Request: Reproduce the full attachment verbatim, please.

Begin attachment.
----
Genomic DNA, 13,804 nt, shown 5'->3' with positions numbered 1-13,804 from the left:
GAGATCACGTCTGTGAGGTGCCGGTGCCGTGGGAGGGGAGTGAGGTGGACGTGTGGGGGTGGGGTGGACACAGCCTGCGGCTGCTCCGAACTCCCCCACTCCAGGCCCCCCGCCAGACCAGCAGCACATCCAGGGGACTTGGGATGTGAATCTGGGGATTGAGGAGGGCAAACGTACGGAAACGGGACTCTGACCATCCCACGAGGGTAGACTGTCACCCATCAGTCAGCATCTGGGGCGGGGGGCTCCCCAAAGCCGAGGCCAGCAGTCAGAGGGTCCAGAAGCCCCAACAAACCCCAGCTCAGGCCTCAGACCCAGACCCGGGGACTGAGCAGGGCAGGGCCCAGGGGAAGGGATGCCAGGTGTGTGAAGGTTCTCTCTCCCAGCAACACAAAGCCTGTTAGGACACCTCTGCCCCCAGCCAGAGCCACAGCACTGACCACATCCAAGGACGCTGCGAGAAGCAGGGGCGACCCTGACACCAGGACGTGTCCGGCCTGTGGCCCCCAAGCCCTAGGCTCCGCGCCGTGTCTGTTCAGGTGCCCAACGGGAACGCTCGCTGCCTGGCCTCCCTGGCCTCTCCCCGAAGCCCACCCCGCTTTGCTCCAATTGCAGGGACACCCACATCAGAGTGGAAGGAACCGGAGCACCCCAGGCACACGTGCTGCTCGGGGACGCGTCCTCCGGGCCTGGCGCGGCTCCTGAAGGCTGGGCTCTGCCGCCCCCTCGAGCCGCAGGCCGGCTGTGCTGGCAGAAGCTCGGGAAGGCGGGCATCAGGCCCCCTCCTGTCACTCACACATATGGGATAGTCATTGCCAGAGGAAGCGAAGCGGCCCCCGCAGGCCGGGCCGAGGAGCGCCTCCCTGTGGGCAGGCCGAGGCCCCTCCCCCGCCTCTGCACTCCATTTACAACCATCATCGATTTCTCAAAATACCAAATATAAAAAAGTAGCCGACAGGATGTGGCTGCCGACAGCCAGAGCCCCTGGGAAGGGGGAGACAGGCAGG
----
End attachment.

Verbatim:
Genomic DNA, 13,804 nt, shown 5'->3' with positions numbered 1-13,804 from the left:
GAGATCACGTCTGTGAGGTGCCGGTGCCGTGGGAGGGGAGTGAGGTGGACGTGTGGGGGTGGGGTGGACACAGCCTGCGGCTGCTCCGAACTCCCCCACTCCAGGCCCCCCGCCAGACCAGCAGCACATCCAGGGGACTTGGGATGTGAATCTGGGGATTGAGGAGGGCAAACGTACGGAAACGGGACTCTGACCATCCCACGAGGGTAGACTGTCACCCATCAGTCAGCATCTGGGGCGGGGGGCTCCCCAAAGCCGAGGCCAGCAGTCAGAGGGTCCAGAAGCCCCAACAAACCCCAGCTCAGGCCTCAGACCCAGACCCGGGGACTGAGCAGGGCAGGGCCCAGGGGAAGGGATGCCAGGTGTGTGAAGGTTCTCTCTCCCAGCAACACAAAGCCTGTTAGGACACCTCTGCCCCCAGCCAGAGCCACAGCACTGACCACATCCAAGGACGCTGCGAGAAGCAGGGGCGACCCTGACACCAGGACGTGTCCGGCCTGTGGCCCCCAAGCCCTAGGCTCCGCGCCGTGTCTGTTCAGGTGCCCAACGGGAACGCTCGCTGCCTGGCCTCCCTGGCCTCTCCCCGAAGCCCACCCCGCTTTGCTCCAATTGCAGGGACACCCACATCAGAGTGGAAGGAACCGGAGCACCCCAGGCACACGTGCTGCTCGGGGACGCGTCCTCCGGGCCTGGCGCGGCTCCTGAAGGCTGGGCTCTGCCGCCCCCTCGAGCCGCAGGCCGGCTGTGCTGGCAGAAGCTCGGGAAGGCGGGCATCAGGCCCCCTCCTGTCACTCACACATATGGGATAGTCATTGCCAGAGGAAGCGAAGCGGCCCCCGCAGGCCGGGCCGAGGAGCGCCTCCCTGTGGGCAGGCCGAGGCCCCTCCCCCGCCTCTGCACTCCATTTACAACCATCATCGATTTCTCAAAATACCAAATATAAAAAAGTAGCCGACAGGATGTGGCTGCCGACAGCCAGAGCCCCTGGGAAGGGGGAGACAGGCAGG